Recently, we had a chat with Kate.
She travels with her partner Dave! They have done over 40 housesits around the world!
They have spent months house sitting in Hawaii (the dream!!)
Find out how they got started and where they will be heading next!
Tell us a little bit about yourself – who are you, where are you from, for, do you do it full-time or sporadically
I’m Kate Evans. My husband Dave Rhine and I left our native California to live a traveling life nine years ago, when I retired at 50 from teaching university and are now grey nomads.
I’m a writer, and also a part-time writing coach and book editor. My book Call It Wonder: An Odyssey of Love, Sex, Spirit & Travel explores our unconventional life and its ups and downs, including my experience with a brain tumor.
I’m currently writing a book about housesitting. We have a casita in Baja California Sur, Mexico, where we spend a few months each year, and the rest of the time we travel, which often involves housesitting.
How many housesits have you had and where?
About 40, all over the U.S. and in Australia, Mexico and Malaysia.
Why did you do petsitting? What is the main motivation?
We want to explore the world.
Housesitting is a great way to travel cheaply and to be in lovely homes rather than stale hotels or expensive Airbnbs, although we do sometimes fill in the gaps with rentals.
We like being in neighborhoods rather than hotel rows, and we love animals so having pet companions is a bonus.
We also like to slow travel, and so it’s great when we get sits of a month or longer.
Was it hard for you to secure your first housesitting gig? How many applications did you have to send before you got accepted for your first assignment?
We got the first sit we applied for. Dave says we get a lot of interest in our applications because I’m a writer. 😊
How much luggage do you travel with?
We’re minimalists. If we’re flying, usually one carry-on and one backpack each. If we have the car, it’s stuffed.
Pros of House Sitting?
It’s a great way to see the world for cheap and to get in our animal fix.
We love being able to cook our own food in nice kitchens, soak in people’s hot tubs, use their cars, and have room to spread out.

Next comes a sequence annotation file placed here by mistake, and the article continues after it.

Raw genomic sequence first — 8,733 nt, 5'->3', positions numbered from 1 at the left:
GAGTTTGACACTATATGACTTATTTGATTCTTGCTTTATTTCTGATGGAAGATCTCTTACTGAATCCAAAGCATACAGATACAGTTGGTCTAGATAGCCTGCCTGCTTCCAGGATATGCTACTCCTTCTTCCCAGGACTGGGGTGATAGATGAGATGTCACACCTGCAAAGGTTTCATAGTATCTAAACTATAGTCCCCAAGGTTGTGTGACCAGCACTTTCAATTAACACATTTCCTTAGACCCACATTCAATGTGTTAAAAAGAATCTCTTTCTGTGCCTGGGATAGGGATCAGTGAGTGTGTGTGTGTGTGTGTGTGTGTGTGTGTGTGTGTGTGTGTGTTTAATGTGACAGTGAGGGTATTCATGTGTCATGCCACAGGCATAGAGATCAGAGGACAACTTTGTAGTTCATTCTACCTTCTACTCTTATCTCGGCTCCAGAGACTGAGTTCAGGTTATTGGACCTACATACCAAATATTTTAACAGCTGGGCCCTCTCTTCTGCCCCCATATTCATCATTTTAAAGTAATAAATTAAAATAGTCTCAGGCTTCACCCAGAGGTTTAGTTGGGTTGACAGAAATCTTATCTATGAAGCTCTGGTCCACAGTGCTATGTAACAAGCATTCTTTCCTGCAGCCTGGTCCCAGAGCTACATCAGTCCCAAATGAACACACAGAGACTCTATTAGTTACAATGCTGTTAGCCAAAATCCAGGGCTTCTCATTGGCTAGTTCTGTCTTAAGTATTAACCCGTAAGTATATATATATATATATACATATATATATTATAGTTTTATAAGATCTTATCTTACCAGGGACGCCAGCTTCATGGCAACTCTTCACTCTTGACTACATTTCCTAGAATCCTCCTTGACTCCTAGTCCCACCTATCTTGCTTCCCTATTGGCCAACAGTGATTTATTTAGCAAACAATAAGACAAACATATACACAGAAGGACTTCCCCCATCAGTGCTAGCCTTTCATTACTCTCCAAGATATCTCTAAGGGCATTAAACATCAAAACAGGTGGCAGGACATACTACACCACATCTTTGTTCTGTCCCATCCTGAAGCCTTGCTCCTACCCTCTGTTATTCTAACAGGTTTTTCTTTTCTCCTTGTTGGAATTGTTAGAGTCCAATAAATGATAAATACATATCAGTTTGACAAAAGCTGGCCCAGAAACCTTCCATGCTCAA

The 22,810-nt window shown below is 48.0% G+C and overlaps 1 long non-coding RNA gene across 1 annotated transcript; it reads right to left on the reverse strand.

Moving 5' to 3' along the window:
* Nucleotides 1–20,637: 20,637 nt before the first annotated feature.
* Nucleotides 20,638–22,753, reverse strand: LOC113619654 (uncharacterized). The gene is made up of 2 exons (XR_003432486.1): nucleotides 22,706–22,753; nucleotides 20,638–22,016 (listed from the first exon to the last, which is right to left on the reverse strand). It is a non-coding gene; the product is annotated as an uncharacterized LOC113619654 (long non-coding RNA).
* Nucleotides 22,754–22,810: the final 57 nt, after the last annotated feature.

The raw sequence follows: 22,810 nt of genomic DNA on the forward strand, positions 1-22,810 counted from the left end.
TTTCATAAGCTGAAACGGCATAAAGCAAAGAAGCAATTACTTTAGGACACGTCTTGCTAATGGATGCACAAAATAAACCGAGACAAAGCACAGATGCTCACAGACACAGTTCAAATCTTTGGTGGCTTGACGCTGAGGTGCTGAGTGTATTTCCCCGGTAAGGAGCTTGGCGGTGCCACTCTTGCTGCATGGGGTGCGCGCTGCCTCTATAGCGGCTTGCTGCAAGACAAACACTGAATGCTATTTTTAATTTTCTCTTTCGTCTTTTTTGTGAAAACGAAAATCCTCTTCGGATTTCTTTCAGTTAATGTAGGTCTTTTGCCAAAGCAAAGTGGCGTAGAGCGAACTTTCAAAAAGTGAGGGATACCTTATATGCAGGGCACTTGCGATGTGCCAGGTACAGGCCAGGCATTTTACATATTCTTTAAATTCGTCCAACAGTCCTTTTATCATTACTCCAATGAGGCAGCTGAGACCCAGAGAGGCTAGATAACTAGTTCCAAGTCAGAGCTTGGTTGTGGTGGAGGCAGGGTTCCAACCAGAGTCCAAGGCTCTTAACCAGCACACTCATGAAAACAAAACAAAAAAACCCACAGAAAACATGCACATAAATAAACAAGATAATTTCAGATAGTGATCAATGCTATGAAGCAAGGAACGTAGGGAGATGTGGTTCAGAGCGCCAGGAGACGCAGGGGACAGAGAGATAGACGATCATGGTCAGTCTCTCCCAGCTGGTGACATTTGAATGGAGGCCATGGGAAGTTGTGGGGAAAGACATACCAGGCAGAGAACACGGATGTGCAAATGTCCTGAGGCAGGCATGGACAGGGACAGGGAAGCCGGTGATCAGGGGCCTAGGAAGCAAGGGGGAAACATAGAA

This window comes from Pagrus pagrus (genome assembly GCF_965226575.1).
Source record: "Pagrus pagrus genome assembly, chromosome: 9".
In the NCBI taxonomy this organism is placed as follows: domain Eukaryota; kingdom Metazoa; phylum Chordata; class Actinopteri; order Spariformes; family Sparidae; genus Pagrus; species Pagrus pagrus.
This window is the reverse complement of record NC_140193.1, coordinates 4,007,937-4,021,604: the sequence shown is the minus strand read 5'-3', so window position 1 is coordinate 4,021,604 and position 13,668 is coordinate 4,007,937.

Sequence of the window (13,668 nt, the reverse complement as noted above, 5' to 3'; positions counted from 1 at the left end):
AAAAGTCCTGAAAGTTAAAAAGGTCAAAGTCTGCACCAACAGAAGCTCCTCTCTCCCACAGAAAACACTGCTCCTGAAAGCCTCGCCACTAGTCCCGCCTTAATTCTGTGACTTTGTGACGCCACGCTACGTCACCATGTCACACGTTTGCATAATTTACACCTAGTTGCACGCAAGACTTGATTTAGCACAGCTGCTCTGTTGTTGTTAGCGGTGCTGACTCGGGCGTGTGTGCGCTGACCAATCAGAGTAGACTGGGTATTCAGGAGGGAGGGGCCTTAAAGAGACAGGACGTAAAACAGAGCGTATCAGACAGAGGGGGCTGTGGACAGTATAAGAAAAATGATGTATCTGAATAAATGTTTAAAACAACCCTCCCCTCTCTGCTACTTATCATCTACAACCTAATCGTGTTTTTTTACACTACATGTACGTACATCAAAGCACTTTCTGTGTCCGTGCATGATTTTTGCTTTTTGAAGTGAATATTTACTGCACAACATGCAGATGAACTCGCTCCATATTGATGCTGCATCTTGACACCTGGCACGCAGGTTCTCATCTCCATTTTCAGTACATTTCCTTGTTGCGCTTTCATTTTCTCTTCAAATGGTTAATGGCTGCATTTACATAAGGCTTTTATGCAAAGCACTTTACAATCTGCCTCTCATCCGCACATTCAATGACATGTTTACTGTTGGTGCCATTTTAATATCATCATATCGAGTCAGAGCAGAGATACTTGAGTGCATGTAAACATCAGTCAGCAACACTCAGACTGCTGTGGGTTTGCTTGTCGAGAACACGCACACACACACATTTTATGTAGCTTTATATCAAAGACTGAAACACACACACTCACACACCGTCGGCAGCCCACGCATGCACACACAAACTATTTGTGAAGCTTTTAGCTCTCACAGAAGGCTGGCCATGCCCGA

We both like to do yoga at home, which isn’t possible in most hotel rooms.
Also we’ve met lots of wonderful homeowners and their neighbors who’ve become friends.
Cons of House Sitting?
Having responsibilities—such as animal care, gardening, etc.—means you don’t have as much freedom.
Also, if you fall in love with a pet, it can be hard to say goodbye.
How do you decide on a destination?
Sometimes it has to do with wanting to spend time with family and friends, so we look for sits in those areas.
Other times we have an event we want to attend (a wedding, a concert, etc.). Usually, though, I scan the sits on the sites and when one looks great to us, we apply!
The past year and a half we’ve driven thousands of miles all over the states, doing things like riding our bikes along the rim of the Grand Canyon, hiking underground through Carlsbad Caverns, visiting our niece at her university in Tennessee, going to music extravaganzas in New Orleans…and we housesat all along the way.
What’s been the biggest adventure so far?
A four-month housesit on the Big Island of Hawaii, followed by a few weeks at an Airbnb on the island of Molokai, and then another month-long sit on Maui.
How did you find out about house sitting?
Somehow I stumbled across the fact that there were housesitting websites out there, and we joined two. That was during the time we were taking care of a friend’s small farm, and I suddenly realized we could do this for strangers too!
What was your favorite housesitting experience to date and why?
Hawaii. Because, Hawaii.
Have you had any funny housesitting experiences?
The funniest was taking care of Duke, a pug in West Hollywood who weighed maybe ten pounds.
On our walks, he’d comically do a handstand while arcing his pee as high as he could. His goal seemed to be to spray his scent in such a way that other dogs would be in awe of the colossal canine who’d passed by.
Tips for others wanting to get started?
You can search for sits not only on the websites but most towns/cities/areas have Facebook pages for housesitters or nomads or expats, which can be another great way to find sits.
Also, starting out, do short ones in your area to build up some initial reviews. The short sits are less competitive, and you’re more likely to get them if you’re nearby.
Where to next (when you can)
We are currently housesitting in Southern California, in the San Diego area.
When we leave here mid-June, we drive back down to Baja Sur, park our car in our bodega, then fly to mainland Mexico where we have a six-week sit in the Lake Chapala area outside of Guadalajara.
After that we fly to Panama for two housesits that are a month each. One of them is on a small island resort; the resort will be closed, and we will be staying in the owners’ home caring for their two dogs.
They told us they will catch enough fish to stock the freezer for us! That’s another thing I want to mention: We have found the generosity of the hosts to be phenomenal.
Want to try House Sitting As Well?
There are thousands of opportunities to house sit around the world!
Check out the resources for getting started as a house sitter here.
Are You Ready to Start House Sitting?